Georgia Trend Daily – Feb. 18, 2022

Feb. 18, 2022

Aspen Aerogels to Open Advanced Manufacturing Facility in Bulloch County

Staff reports that Governor Brian P. Kemp today announced that Aspen Aerogels (NYSE: ASPN) (“Aspen,” the “Company”), a technology leader in aerogel-based sustainability and electrification solutions, plans to construct an advanced manufacturing facility at Bulloch County’s Southern Gateway Commerce Park. Aspen intends to invest a minimum of $325 million and to create more than 250 advanced manufacturing jobs at their new site near Statesboro, where production is expected to begin in late 2023.

Brian Robinson

Feb. 18, 2022 Georgia Trend – Exclusive!

The Georgia File: High-Stakes Gamble

Brian Robinson writes, casinos remain illegal in Georgia, but that hasn’t stopped some prominent politicians from engaging in high-stakes gambling with their careers. The card table is now set for the most highly anticipated and highly covered governor’s race in the entire country.

Feb. 18, 2022 Atlanta Journal-Constitution

UPDATE: Georgia’s Vogtle nuclear expansion hit with new delays, costs

Tamar Hallerman reports that Southern Company, the electric utility overseeing the beleaguered Plant Vogtle nuclear expansion near Augusta, said Thursday that the project is being delayed once again as costs continue to climb. That raises the possibility the company’s roughly 2.6 million Georgia Power customers, already on the hook for billions of dollars, will pay even more to finance the first big nuclear project in the U.S. in decades.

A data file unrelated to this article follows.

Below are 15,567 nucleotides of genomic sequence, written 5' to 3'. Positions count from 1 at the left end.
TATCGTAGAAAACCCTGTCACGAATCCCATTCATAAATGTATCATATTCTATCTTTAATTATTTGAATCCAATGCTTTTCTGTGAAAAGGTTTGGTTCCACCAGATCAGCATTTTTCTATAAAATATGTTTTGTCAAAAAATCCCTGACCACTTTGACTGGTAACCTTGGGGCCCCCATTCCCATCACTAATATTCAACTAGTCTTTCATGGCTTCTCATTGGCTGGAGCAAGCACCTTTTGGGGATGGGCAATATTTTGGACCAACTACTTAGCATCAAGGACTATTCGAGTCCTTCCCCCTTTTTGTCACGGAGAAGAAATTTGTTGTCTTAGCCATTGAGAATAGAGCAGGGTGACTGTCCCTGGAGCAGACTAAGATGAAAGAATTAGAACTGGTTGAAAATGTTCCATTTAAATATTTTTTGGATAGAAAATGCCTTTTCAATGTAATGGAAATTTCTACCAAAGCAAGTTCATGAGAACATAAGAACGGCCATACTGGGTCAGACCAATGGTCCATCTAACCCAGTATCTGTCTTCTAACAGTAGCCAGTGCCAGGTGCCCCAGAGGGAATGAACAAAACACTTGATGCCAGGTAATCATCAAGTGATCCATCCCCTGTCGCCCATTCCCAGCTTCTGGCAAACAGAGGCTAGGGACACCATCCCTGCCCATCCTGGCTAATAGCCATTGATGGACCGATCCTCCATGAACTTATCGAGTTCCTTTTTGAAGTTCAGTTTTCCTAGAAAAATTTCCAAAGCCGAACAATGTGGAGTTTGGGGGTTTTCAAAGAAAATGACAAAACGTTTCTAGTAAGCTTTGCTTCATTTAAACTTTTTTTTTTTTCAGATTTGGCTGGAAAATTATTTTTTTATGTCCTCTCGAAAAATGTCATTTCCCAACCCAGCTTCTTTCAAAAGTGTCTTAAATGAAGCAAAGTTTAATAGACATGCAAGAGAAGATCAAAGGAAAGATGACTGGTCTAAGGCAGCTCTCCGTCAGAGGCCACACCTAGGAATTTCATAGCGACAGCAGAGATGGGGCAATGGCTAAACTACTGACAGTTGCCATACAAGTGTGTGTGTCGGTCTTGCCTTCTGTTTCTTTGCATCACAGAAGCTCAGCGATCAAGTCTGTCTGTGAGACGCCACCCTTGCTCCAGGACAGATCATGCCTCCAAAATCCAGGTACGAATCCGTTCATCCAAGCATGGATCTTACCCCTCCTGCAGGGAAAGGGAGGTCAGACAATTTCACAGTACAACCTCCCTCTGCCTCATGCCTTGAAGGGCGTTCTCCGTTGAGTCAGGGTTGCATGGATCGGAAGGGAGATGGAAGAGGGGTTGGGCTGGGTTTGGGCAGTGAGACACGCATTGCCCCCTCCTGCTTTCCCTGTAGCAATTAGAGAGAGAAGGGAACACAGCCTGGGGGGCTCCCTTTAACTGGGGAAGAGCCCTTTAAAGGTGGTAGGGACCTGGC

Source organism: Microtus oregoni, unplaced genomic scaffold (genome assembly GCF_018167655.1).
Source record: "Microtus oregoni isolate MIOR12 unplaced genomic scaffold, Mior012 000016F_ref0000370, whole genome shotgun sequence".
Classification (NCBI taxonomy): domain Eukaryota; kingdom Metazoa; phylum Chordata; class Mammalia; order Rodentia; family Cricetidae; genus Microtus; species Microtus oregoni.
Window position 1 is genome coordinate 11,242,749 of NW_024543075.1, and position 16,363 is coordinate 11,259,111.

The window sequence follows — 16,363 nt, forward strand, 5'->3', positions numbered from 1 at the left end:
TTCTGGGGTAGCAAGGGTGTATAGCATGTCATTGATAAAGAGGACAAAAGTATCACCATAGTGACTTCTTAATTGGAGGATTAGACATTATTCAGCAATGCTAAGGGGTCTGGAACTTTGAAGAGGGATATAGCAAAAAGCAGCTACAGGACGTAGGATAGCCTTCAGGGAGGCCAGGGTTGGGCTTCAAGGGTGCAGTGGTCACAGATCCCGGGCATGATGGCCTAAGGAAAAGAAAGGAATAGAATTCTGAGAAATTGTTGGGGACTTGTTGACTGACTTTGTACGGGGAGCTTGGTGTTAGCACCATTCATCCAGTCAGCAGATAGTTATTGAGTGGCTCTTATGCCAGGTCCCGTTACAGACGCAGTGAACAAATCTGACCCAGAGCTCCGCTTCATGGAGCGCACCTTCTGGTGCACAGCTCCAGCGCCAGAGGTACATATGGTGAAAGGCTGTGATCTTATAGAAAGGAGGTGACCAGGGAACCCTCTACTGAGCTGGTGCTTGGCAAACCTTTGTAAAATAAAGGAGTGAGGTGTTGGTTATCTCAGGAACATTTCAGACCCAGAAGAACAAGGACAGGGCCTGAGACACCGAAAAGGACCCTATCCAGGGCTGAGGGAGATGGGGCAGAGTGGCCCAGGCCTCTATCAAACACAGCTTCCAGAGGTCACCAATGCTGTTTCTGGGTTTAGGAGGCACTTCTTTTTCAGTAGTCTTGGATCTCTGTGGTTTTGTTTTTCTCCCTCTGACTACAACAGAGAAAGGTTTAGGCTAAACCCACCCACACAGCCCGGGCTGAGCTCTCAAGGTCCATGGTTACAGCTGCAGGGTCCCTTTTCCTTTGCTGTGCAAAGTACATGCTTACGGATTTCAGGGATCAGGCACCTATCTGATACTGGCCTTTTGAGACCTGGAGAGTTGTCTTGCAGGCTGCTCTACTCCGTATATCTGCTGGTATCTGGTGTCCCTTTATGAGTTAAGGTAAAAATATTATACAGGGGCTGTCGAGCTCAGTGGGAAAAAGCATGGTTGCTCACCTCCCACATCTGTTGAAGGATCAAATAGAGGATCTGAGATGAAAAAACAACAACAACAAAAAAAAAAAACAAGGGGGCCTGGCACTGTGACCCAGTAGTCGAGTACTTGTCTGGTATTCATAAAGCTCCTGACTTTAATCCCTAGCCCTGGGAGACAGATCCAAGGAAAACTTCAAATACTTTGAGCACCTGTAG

Feb. 18, 2022 Atlanta Business Chronicle

Georgia economic development commissioner predicts another record-breaking year

Erin Schilling reports, for the past five years, every time someone asks what Georgia’s economic development pipeline looks like, commissioner Pat Wilson answers the same way — “It’s busier than we’ve ever been.” “It feels almost disingenuous,” said Wilson, who leads the Georgia Department of Economic Development. “But we truly are as busy as we have ever been as a department.”

Feb. 18, 2022

How Companies Can Navigate the Low Tides of the U.S.-China Relationship

Trevor Williams reports that a grinding trade war and growing geopolitical competition haven’t completely locked U.S. companies out of China’s massive consumer market, though it has closed off some industry sectors and necessitated shifts in strategy, speakers said at a U.S.-China business forum in Atlanta last week.

Feb. 18, 2022 Saporta Report

State agency turns over $80 million in unspent rental assistance funds to metro Atlanta counties with thousands of applicants

Sean Keenan reports that Georgia Department of Community Affairs (DCA) has released $80.6 million in federal rental assistance funds to five metro Atlanta counties — Fulton, DeKalb, Henry, Clayton, and Hall — that have already spent their own federal funds to help tenants facing eviction, with thousands more seeking aid.


Feb. 18, 2022 Capitol Beat News, Gwinnett Daily Post

Terry England won’t seek reelection to Georgia House

Dave Williams reports that Georgia House’s top budget writer is leaving the General Assembly. State Rep. Terry England, R-Auburn, chairman of the House Appropriations Committee, announced Thursday he will not seek reelection this fall to a 10th term. England is in his 18th year in the House, including 12 as appropriations chairman.